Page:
1796 Petition of Prince Hall for School for Black Children in Boston

Discussion in 'Prince Hall History and Research' started by MasonicAdept, Sep 5, 2016.

  1. MasonicAdept

    MasonicAdept Premium Member

    In 1796, after being denied in 1787, Prince Hall petitioned the Selectmen of Boston for a School for Black Children in Boston. This document is dated October 4, 1796.

    Transcription [corrections mine]:

    "A [copy] of a Petition to the Selectmen of the Town of Boston October 4, 1796

    To the [gentlemen] the Selectmen of the Town of Boston: The Petition of a number of Blacks [families] citizen of the said town humbly addressing admitting a number of children who are [destitute] of the [means] of common [education]: [Notwithstanding] the good [gentlemen] of the school [committee] hath [admitted] Black Children as well as Whites into the Free [Schools] and a few hath [been admitted]: [but] it hath not [been] found to [answer] the good intent of those [gentlemen]: but it rather bred a Discord and a [hindrance] to both [parties]: [Whereas] if [they] had a school by themselves [they] may [unintelligible] but [they] may make good [scholars as well as viable] members of the state and citizens: [Whereas] on the [contrary] being destitute of common learning [they] may be [apt] to [run] into all manner of [violence] and be a pest to society and [unintelligible] [their] Parents: there is a [gentleman in Town that will [undertake] that task. Your [petitioners] do [humbly] hope that you [gentlemen] under God will take [their unhappy] children under your consideration and do for them and us their [parents] as God and your [conscience] shall [direct] and guide you: this is our [unintelligible] which and [desires] and that you would grant us a schoolhouse and [teacher] for that end.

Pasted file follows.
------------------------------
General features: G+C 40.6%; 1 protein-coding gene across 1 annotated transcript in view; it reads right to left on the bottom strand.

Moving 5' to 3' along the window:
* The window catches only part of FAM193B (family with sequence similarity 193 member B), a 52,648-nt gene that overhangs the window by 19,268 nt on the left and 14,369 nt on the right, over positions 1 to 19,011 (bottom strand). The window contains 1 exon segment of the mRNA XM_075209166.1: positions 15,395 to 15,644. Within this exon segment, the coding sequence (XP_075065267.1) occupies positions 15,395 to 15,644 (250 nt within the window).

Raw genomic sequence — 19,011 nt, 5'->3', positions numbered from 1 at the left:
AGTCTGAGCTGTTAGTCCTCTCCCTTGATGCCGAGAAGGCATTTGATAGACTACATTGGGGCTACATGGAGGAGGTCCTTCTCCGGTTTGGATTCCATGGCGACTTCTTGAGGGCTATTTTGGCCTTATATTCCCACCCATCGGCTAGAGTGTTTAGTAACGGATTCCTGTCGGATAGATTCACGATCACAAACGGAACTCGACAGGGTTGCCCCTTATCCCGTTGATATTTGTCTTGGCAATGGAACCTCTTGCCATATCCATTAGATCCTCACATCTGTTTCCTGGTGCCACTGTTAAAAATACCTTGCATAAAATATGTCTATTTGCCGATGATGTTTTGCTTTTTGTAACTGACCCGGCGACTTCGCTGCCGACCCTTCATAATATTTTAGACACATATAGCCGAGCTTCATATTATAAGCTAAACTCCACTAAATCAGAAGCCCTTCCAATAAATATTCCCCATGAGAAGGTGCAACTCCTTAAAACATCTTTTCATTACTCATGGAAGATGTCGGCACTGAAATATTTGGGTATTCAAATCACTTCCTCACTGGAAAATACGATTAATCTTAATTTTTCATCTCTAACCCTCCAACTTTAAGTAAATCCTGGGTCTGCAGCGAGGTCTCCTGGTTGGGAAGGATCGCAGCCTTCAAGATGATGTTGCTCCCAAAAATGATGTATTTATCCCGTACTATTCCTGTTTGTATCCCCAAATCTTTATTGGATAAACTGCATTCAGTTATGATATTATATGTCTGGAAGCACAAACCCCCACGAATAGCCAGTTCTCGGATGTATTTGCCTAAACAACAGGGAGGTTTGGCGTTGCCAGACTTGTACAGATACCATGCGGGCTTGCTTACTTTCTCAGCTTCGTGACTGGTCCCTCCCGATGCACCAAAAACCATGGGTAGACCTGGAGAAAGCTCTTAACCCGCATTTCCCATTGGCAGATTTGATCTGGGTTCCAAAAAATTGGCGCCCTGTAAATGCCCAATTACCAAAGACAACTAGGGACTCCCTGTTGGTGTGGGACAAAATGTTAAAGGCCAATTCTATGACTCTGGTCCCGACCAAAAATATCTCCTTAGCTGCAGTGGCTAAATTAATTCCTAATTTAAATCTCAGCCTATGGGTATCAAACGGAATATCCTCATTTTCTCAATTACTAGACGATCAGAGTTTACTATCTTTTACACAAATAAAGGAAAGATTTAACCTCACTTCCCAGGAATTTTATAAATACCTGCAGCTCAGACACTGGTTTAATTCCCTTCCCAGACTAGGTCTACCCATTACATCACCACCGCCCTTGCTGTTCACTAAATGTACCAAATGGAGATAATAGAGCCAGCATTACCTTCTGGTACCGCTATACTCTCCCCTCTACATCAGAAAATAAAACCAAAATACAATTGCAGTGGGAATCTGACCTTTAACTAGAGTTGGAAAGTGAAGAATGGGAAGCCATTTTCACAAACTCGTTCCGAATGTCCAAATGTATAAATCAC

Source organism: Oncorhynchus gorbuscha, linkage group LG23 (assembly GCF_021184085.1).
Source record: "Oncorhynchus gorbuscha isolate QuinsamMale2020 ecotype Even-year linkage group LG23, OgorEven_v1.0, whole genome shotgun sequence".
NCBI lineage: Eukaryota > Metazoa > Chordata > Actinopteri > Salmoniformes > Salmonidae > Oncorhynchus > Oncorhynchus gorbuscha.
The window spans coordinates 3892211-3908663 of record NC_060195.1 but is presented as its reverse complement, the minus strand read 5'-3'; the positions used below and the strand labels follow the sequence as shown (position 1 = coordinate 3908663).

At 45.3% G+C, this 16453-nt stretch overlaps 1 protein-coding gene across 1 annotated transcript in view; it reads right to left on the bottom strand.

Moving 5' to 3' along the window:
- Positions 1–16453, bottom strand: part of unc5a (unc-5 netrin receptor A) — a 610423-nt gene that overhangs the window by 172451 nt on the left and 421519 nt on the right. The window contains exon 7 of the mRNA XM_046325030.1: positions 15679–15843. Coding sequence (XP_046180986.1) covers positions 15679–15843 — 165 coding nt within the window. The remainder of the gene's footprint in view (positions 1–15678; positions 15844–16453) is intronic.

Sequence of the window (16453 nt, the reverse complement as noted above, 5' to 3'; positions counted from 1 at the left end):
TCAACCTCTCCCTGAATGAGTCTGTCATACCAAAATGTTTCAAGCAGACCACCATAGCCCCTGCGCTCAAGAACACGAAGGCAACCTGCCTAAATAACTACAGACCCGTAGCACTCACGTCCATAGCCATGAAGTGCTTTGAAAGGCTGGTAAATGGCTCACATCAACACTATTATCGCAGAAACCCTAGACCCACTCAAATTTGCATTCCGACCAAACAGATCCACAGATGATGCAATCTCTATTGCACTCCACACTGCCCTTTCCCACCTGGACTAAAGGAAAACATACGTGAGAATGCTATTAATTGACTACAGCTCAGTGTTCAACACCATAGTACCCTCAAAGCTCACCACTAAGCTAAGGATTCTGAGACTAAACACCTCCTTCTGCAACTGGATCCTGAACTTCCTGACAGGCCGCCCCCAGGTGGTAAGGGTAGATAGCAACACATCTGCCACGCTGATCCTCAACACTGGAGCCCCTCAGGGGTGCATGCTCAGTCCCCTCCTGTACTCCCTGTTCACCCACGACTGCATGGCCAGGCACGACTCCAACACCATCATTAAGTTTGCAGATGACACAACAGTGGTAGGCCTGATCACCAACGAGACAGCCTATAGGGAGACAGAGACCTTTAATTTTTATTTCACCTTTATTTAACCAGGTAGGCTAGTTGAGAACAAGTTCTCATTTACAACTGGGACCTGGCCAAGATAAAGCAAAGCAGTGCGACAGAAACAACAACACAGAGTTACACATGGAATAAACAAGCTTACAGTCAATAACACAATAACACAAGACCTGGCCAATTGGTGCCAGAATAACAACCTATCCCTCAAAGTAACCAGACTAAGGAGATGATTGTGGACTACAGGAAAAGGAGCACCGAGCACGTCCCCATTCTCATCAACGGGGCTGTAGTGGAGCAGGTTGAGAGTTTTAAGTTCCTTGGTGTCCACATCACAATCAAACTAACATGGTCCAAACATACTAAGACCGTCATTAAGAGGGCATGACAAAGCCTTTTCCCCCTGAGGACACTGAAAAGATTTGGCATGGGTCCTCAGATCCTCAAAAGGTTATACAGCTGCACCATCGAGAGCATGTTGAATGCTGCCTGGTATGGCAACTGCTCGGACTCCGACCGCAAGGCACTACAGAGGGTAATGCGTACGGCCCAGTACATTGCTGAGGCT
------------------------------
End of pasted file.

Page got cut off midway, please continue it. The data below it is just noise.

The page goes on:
as in duty bound and ever pray----
    Prince Hall"

    Records of African Lodge No. 459 Boston and Philadelphia, microfilm (1950)


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